LAKE WEISS:  Guide Mark Collins reports, “Bass are on the main lakes points, road beds and the creek and river channels.  Shad pattern crankbaits and Carolina rigs are working well.  Slow rolling spinner baits is also working as well as flipping jigs underneath docks.  Crappie are on the deeper brush piles and the creek channel ledges at 12 to 20-feet deep.  Spider rigging with live minnows and jigs over brush and stumps is the way to go.  Some crappie are still being caught shooting jigs underneath docks.  Stripers are in the lower Chattooga River, Little Spring Creek, and the Cave Hole.  Downlining and free lining live shad are both catching fish.  Catfish are biting in the bays and creeks in 8 to 15-feet of water and cut bait is working best.”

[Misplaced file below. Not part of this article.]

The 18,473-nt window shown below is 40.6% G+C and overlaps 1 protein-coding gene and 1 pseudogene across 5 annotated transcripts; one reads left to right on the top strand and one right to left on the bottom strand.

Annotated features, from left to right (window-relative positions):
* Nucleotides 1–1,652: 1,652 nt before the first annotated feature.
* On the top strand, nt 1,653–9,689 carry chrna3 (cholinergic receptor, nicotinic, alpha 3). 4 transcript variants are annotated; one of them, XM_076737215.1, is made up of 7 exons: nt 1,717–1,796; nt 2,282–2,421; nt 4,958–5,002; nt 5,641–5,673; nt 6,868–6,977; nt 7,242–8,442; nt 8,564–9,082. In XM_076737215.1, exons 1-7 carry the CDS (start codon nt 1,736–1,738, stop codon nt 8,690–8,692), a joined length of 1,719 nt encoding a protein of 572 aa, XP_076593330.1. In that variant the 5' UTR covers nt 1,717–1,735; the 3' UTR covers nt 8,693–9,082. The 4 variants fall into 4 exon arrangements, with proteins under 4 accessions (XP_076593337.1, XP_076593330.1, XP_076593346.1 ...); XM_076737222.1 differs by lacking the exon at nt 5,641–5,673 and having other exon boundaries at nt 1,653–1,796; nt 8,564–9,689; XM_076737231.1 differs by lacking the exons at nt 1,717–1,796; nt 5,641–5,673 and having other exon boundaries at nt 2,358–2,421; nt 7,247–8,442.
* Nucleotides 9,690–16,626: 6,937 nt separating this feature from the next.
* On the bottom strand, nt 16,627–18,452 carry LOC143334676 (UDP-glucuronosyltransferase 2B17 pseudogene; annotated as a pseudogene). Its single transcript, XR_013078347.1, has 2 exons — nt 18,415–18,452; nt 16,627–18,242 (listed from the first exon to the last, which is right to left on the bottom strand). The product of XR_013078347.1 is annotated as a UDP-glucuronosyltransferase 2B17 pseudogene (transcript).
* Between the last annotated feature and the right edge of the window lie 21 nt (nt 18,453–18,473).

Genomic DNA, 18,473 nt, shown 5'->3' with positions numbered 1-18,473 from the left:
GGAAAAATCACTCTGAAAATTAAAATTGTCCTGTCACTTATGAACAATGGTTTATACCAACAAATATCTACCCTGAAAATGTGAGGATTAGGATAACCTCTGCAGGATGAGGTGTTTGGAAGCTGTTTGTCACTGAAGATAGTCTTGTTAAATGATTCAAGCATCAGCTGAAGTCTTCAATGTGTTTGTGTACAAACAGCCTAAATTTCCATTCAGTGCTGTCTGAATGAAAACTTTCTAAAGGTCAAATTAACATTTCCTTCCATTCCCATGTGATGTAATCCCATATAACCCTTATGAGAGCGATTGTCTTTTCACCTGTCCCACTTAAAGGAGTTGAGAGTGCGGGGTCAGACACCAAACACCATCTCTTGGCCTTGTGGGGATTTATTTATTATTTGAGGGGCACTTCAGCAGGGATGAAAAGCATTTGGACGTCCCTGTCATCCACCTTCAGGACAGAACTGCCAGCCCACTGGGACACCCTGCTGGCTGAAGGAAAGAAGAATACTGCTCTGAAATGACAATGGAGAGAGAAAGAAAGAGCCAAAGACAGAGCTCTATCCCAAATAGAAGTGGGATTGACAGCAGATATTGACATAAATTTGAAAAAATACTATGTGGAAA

Loading up the trout and stocking waters!

TROUT FISHING AND STOCKING: Our trout hatcheries continue to stock trout weekly and will do so until Labor Day; however, due to the hot temperatures, most of the trout stocking activity is in the higher elevation streams in the mountain counties. The tailwaters below lakes Lanier and Blue Ridge are also stocked regularly, but anglers must use caution to avoid rising river levels and swift water when water is being released from the dam. The Lower Pool Park below Buford Dam is a great spot for trout fishing but anglers must wear a personal floatation device while fishing.  The schedule for water releases from Lake Lanier’s Buford Dam can be viewed by clicking on Operations Division :: Mobile District :: US Army Corps of Engineers or by calling toll free (855) 326-3569. Lake Blue Ridge’s tailrace is also a popular trout fishing destination.  Its water release scheduled can be accessed online at Blue Ridge ( or by calling (865) 632-2101.

A bumper crop of native brook trout will hopefully be ready for your fishing trip in the future.